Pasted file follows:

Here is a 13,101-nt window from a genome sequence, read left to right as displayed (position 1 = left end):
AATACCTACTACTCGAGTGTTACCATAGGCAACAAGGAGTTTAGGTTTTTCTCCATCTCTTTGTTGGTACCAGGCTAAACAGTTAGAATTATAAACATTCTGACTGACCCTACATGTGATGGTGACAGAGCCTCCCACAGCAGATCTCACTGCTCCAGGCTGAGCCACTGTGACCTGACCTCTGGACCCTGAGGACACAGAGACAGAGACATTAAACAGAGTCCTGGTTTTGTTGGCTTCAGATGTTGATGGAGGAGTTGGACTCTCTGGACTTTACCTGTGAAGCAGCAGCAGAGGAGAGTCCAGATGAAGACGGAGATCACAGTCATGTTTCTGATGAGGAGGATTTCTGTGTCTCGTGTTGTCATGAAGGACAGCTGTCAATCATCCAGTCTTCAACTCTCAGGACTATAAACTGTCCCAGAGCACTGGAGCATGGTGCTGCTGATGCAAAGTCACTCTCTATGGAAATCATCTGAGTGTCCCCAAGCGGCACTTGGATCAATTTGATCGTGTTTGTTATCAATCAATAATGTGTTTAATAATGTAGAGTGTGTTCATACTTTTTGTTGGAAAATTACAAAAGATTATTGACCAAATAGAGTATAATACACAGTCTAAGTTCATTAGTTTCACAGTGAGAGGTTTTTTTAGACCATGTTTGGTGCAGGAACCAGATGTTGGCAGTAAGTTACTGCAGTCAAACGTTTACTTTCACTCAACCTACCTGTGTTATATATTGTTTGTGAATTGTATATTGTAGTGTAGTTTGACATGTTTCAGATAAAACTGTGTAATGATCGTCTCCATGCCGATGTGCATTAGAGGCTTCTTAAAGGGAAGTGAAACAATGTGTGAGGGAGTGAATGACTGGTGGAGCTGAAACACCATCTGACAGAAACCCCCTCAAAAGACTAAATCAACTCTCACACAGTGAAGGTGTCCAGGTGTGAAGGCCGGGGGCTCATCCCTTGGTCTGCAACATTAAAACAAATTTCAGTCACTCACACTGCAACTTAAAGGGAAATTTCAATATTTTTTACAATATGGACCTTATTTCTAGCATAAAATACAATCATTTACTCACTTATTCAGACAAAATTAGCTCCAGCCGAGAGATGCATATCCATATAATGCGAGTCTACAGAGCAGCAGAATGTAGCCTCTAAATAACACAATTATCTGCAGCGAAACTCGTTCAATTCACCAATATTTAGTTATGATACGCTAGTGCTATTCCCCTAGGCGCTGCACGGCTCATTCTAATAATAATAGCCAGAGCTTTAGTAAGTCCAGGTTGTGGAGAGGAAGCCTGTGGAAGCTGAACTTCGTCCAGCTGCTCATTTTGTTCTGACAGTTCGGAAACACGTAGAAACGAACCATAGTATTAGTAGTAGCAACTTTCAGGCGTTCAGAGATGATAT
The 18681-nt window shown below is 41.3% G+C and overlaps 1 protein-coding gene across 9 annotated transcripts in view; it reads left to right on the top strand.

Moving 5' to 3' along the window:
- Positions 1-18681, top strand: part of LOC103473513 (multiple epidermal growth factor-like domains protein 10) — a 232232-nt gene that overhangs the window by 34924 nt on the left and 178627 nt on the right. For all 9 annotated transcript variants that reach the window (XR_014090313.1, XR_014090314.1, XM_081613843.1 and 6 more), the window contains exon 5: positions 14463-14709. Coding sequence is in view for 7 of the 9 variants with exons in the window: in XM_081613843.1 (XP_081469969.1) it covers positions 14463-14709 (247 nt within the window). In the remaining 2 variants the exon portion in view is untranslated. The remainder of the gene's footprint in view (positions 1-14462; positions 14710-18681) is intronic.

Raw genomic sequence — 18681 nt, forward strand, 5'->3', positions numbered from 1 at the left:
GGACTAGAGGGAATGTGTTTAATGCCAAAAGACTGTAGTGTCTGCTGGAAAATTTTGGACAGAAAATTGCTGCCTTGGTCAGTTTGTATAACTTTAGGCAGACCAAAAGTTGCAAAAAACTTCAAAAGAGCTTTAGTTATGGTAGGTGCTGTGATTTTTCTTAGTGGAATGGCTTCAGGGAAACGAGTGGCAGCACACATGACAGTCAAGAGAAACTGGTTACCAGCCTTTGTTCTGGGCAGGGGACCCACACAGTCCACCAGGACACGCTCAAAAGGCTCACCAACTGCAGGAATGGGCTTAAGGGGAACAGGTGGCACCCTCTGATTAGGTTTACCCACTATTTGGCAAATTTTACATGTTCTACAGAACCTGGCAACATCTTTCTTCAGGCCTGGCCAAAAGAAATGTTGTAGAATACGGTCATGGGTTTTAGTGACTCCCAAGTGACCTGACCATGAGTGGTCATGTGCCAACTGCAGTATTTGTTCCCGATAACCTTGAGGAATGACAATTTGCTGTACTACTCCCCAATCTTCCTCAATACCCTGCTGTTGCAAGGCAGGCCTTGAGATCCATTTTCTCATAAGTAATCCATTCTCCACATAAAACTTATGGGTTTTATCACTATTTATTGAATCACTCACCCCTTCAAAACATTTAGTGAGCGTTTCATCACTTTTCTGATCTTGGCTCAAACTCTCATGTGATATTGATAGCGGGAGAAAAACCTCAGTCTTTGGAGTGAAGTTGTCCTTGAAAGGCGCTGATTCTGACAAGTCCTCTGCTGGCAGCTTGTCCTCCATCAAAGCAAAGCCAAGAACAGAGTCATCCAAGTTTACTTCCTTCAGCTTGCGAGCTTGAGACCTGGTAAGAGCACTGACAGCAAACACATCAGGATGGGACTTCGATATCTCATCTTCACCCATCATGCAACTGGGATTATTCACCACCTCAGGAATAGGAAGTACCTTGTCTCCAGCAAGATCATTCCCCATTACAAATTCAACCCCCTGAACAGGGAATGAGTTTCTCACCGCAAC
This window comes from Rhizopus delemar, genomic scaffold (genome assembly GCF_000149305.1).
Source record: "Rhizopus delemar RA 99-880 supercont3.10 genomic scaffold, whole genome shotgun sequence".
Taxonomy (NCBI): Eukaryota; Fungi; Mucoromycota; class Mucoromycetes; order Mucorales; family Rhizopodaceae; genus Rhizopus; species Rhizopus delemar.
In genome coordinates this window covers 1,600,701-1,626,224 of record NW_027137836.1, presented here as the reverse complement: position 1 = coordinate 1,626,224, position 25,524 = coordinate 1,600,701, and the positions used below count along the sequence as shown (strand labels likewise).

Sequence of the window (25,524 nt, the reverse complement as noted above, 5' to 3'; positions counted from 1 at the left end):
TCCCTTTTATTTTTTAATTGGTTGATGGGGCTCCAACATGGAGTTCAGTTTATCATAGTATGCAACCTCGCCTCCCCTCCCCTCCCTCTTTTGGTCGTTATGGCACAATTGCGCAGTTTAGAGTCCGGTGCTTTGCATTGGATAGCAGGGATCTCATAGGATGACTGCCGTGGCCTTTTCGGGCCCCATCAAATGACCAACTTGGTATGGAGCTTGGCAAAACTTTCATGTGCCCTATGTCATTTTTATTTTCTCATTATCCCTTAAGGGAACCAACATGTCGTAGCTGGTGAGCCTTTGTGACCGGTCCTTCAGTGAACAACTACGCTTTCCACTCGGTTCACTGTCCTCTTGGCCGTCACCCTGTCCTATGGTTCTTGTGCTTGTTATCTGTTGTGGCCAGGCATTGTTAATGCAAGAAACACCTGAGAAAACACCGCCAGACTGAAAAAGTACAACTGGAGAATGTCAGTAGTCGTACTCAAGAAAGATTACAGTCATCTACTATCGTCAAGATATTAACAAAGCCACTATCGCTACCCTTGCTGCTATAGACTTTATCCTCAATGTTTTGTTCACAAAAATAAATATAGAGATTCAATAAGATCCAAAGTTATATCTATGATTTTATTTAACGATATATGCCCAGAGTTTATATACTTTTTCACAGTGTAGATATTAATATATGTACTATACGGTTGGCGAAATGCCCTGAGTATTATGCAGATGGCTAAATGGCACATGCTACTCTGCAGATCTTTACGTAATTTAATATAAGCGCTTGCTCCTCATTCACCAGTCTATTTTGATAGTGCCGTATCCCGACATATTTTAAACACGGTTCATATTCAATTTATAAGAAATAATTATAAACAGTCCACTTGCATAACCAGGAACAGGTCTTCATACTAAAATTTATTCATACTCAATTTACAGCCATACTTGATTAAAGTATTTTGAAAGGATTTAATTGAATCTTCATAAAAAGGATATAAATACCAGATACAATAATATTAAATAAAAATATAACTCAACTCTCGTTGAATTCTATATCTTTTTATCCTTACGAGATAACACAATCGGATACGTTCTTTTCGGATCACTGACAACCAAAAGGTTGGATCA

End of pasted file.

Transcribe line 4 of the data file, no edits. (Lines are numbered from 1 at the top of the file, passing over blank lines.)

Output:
Moving 5' to 3' along the window: